Bhimbetka: A rocky canvas, thirty thousands years old

Incredible India!

Incredible India, Ministry of Tourism, Government of India

An archaeological wonder, Bhimbetka Rock Shelters take tourists back in time. Located 45 kilometres south of Bhopal, the rocky terrain of the Vindhya ranges has over 600 shelters from the Neolithic Age.

This World Heritage Site dates back to over 3000 years. Legend has it that Bhimbetka is derived from 'Bhim baythka' meaning 'the seating place of Bhim', the strongest of the five Pandava brothers from the epic Mahabharata.

Bhimbetka attracts tourists from far and wide. The site houses 500 or so paintings, and they have a stark resemblance to the ones found in Australia’s Kaakadu National Park, the cave paintings of Kalahari Desert’s Bushmen tribe and France’s Upper Palaeolithic Lascaux cave paintings.

Bhimbetka’s paintings were created with natural colours and have stood the test of time. They were discovered by V.S. Waakankar in 1957, during an excavation expedition, and showcase the lives of a lost community that lived thousands of years ago.

Some of Bhimbetka's paintings have been determined as being 30,000 years old! Scenes of horse and elephant riding, honey collecting, hunting for food, rearing children, dancing and more can be seen in intricate detail.

Set against a rocky canvas, Bhimbetka is considered to be the largest rock painting complex in India. It comprises about 700 caves and huge rock shelters, of which 400 are replete with images and motifs

The Bhimbetka Rock Shelters are a marvel warped in time. As you stroll through the empty rock structures, you are struck by the image of how the area must have been abuzz with activity about one hundred thousand years ago! Some of the motifs in the shelters are believed to be about 30,000 years old.

The first cave in the series is the Auditorium Shelter that makes for a beautiful start to a thrilling exploration. You can spot a variety of art here, including a faded tiger, the palm imprint of a child and wildlife motifs.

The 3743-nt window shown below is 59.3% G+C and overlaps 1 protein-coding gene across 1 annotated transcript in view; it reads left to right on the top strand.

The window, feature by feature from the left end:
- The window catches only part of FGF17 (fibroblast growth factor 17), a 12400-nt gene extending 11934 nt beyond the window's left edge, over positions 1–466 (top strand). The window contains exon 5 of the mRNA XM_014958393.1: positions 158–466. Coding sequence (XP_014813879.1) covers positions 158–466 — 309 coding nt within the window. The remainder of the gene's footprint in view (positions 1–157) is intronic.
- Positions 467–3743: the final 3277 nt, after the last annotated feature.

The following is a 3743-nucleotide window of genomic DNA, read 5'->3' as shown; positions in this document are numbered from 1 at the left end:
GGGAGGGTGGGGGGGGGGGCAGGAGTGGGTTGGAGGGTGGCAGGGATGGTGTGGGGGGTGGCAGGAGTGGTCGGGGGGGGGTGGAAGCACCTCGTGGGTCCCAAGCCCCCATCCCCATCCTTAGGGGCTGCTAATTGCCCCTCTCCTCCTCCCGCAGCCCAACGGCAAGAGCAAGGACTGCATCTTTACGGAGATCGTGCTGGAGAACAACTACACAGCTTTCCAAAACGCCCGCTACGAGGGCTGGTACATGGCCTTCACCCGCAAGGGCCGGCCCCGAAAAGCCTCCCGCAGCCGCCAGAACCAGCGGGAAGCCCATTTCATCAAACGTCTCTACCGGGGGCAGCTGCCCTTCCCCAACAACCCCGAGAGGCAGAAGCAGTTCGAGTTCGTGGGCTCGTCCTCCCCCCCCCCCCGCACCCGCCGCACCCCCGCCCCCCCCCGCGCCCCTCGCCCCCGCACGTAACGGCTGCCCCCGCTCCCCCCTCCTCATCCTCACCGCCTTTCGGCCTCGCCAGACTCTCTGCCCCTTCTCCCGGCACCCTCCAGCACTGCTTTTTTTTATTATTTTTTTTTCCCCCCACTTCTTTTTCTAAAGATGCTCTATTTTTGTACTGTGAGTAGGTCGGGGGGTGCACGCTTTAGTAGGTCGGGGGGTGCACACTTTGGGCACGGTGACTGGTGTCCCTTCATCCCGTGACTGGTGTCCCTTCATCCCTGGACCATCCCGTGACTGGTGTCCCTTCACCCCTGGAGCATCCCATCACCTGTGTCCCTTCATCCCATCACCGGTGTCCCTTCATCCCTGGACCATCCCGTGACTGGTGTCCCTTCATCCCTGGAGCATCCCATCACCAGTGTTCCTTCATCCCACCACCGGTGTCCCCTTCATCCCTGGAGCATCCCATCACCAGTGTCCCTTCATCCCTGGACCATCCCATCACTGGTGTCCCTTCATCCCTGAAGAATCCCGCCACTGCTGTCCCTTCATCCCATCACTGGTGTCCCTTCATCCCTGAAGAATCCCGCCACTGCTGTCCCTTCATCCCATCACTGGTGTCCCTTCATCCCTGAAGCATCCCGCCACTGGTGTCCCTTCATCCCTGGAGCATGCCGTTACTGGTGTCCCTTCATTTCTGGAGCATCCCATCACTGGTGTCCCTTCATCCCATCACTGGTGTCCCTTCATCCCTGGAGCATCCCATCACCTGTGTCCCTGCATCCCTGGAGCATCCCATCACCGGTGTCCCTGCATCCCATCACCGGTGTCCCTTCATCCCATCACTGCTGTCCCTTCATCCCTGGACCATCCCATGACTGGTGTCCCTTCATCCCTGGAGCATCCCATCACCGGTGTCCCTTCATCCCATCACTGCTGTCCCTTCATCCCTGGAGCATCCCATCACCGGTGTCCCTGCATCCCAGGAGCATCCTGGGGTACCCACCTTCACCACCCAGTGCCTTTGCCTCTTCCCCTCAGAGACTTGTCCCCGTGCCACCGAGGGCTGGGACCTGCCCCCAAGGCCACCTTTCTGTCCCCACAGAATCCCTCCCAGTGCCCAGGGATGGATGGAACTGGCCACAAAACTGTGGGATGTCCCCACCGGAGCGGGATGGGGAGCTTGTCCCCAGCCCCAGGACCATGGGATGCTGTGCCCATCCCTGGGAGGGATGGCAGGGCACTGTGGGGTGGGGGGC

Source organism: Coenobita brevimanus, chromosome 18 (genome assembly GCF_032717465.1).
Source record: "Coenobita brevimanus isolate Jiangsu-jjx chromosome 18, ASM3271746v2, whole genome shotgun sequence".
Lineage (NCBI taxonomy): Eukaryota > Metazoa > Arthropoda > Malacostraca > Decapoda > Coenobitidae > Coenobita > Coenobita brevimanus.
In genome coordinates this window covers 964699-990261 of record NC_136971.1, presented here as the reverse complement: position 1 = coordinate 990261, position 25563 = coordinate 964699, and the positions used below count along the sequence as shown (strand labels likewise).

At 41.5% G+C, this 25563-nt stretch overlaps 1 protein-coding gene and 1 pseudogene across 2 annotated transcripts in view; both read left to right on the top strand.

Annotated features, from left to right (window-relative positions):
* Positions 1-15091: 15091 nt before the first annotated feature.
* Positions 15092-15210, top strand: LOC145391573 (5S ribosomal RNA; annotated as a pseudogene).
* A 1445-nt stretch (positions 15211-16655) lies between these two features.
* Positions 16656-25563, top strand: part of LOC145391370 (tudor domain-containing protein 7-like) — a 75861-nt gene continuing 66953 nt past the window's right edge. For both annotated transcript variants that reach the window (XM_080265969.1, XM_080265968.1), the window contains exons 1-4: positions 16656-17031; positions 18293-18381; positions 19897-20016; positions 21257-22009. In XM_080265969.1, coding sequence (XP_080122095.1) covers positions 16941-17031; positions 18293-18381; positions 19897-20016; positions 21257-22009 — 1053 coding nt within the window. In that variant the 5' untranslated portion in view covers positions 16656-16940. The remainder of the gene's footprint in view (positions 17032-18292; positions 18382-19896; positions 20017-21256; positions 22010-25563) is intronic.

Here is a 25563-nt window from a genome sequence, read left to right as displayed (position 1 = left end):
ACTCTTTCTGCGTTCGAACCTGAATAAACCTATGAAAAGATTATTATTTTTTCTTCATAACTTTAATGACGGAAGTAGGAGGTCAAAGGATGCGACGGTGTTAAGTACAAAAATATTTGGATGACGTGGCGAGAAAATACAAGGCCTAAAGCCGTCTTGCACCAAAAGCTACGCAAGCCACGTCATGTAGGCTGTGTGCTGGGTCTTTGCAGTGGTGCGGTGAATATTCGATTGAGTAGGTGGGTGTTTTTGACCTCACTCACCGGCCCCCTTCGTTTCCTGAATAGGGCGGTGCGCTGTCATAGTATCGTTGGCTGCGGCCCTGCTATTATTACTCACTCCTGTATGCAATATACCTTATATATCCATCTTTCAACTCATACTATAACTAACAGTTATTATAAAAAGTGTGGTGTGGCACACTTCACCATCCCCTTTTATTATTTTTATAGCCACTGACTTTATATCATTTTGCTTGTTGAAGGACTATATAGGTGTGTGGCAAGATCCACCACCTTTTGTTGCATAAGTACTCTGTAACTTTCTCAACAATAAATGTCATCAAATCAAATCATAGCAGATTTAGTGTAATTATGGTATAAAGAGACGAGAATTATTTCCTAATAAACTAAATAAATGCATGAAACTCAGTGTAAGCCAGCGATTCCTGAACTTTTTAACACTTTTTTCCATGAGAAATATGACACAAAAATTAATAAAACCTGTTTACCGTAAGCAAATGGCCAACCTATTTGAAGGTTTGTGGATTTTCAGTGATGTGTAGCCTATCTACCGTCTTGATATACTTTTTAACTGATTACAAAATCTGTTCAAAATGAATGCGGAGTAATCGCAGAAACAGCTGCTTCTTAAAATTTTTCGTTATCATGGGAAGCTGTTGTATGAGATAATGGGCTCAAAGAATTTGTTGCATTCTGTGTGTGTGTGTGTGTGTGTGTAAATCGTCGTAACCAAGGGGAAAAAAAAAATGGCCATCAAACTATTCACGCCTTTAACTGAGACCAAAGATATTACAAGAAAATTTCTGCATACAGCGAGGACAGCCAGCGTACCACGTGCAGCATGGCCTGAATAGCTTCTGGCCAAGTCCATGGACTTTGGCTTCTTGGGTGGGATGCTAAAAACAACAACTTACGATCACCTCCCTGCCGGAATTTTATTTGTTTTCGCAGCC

The Auditorium Cave has a long tunnel that leads into a cavernous chamber with high ceilings and three exits. The map of the cave resembles a cross, with a huge rock called Chief’s Rock, at its centre. A large vertical boulder in the cave hosts 10 cupules that are cup-shaped hollows and they are believed to date back to prehistoric times.

Cave 15 looms like a giant mushroom and is one of the most impressive rock shelters in Bhimbetka. On the western face of the rock, you can find a large image of a boar with a massive snout and horns. Don’t miss its moustache and bristles that are easily distinguishable from the image.

The grand towering rock structures of Shelter 8 are accentuated by several white paintings that depict images of chickens, stags, dogs, horses with riders, a lion and a scorpion. It is a thrilling experience to trace the silhouette of the images and try to identify them.

Credits: Story

Virtual Tour courtesy Archaeological Survey of India

Credits: All media
The story featured may in some cases have been created by an independent third party and may not always represent the views of the institutions, listed below, who have supplied the content.
Explore more
Related theme
Wonders of India
A showcase of India's finest cultural treasures. Ancient monuments, spiritual healing, regional arts and crafts, myths and folklore: be inspired by the wonders of this incredible country.
View theme
Google apps